Coronavirus Drags Down Commodity Prices as Demand from China Drops
06/04/2020 434 Readers
The chairman of the South Sumatra chapter of the Indonesian Rubber Producers Association (Gapkindo), Alex K. Eddy, said fear over the Wuhan coronavirus was weighing on what was already slow economic activity in the East Asian country during the Chinese New Year holidays and weak global natural rubber prices in January.
"I think the impact of [the Wuhan coronavirus in Indonesia] has really been felt through the current price decrease," Alex told The Jakarta Post in Palembang, South Sumatra, in late January.
South Sumatra Plantation Agency data show that prices of 100-percent natural rubber fell by about 5 percent to Rp 16,290 (US$1.19) per kilogram on Jan. 24 from Rp 17,151 per kg on Jan. 20, while 60-percent natural rubber showed a similar decline.
Global rubber prices at the Tokyo Commodity Exchange have slipped around 17 percent so far this year. Meanwhile, coal and crude palm oil prices declined around 5 percent and 15 percent, respectively, over the same period.
Rubber, coal and palm oil are among Indonesia’s main export commodities and contribute a big chunk to the country’s foreign exchange earnings.
“The spread of the virus lowers demand while China is the world’s largest natural rubber importer,” said South Sumatra Plantation Agency processing and marketing head Rudi Arpian.
The 2019-nCoV virus has infected more than 24,500 people worldwide since it was first discovered in the Chinese city of Wuhan, with the death toll standing at 492 on Wednesday afternoon. Several countries, including Indonesia, have closed their doors to visitors from China to prevent the pneumonia-like illness from spreading, while many companies in China have suspended or curtailed business activities amid lockdowns in several cities.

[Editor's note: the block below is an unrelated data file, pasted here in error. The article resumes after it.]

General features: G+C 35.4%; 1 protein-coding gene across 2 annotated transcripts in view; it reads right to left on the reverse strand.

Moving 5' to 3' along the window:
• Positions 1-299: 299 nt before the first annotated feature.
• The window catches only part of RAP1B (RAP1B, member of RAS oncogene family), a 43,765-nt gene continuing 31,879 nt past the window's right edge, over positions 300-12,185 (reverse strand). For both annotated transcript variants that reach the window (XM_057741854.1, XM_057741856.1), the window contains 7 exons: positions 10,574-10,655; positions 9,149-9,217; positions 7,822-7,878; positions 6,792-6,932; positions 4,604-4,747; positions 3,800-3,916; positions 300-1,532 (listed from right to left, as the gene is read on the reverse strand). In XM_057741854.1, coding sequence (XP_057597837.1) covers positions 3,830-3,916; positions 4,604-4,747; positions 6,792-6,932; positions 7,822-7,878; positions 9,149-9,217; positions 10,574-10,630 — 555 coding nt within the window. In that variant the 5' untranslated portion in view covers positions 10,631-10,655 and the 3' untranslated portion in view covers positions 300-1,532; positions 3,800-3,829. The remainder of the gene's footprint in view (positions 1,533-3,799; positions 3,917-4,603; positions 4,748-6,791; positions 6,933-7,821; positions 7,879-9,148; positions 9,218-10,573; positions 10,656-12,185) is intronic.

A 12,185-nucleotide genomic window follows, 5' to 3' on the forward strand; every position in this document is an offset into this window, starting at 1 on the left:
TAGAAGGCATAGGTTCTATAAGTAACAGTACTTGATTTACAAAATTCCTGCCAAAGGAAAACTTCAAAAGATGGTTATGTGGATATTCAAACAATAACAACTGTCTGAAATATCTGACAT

The limited business activity in China will further affect demand for raw materials, forcing prices down, economists have said. This will hit Indonesia as a country that relies heavily on the export of commodities rather than finished goods.
“Falling commodity prices will worsen the country's exports and thus will widen the trade deficit," Center of Reform on Economics (Core) Indonesia research director Piter Abdullah said last week, adding that it would also affect household spending, as farmers and businessplayers would earn less.
Indonesia recorded a trade deficit of $3.2 billion last year, marking a significant improvement over the $8.7 billion recorded in 2018.
The country exported $25.8 billion worth of non-oil and gas goods to China in 2019 and imported $44.5 billion of non-oil and gas goods, resulting in an $18.7 billion trade deficit on Indonesia’s end.
China accounted for 25.85 percent of Indonesia’s total non-oil and gas exports last year, more than any other country, Statistics Indonesia data show.
Indonesian Palm Oil Association (GAPKI) chairman Joko Supriyono expressed concern that the virus spread would hurt China’s economy and thus hit palm oil demand.
The country exported 4.4 million tons of palm oil to China in 2018, making the East Asian country its third-biggest buyer, after India and the European Union.
"Our exposure to China is quite large. If [the Wuhan coronavirus outbreak] is only temporary, then there's hope to grow," Joko said at a press conference on Monday.
Editor: Joko Yuwono